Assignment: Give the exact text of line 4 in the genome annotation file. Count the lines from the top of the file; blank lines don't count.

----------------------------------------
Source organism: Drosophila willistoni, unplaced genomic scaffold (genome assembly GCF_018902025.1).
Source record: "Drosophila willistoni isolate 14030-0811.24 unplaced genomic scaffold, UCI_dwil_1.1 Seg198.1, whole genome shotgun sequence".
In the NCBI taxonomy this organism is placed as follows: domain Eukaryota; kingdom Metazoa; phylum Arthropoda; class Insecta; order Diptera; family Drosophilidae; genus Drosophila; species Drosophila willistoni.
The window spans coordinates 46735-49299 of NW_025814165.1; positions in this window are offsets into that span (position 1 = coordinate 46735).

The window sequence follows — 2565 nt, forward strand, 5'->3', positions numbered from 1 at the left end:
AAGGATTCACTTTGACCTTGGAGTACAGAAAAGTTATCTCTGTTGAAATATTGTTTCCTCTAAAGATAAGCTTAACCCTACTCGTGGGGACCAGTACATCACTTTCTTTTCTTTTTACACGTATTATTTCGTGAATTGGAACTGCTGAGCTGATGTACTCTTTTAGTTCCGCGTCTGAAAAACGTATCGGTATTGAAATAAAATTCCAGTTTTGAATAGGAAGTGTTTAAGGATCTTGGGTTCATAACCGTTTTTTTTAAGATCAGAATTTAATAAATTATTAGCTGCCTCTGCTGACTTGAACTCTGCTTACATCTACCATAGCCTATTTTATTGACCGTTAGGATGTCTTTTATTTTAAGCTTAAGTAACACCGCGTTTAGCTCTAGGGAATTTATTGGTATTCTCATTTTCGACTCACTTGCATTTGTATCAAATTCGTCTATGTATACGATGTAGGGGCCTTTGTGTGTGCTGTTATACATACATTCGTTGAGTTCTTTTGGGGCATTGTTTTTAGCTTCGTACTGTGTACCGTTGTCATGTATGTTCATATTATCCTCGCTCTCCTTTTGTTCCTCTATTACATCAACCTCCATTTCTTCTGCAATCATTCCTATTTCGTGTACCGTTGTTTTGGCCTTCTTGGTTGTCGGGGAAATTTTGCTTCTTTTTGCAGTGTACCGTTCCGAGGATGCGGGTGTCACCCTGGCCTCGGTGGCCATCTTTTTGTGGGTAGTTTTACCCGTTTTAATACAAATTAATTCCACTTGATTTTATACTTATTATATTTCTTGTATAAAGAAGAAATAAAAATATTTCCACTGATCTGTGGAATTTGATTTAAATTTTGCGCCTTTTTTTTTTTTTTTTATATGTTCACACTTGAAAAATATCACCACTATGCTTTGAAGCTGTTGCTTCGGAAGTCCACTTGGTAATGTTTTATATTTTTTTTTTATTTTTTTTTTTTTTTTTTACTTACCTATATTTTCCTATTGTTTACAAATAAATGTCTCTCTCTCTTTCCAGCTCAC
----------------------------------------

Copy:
The window spans coordinates 46735-49299 of NW_025814165.1; positions in this window are offsets into that span (position 1 = coordinate 46735).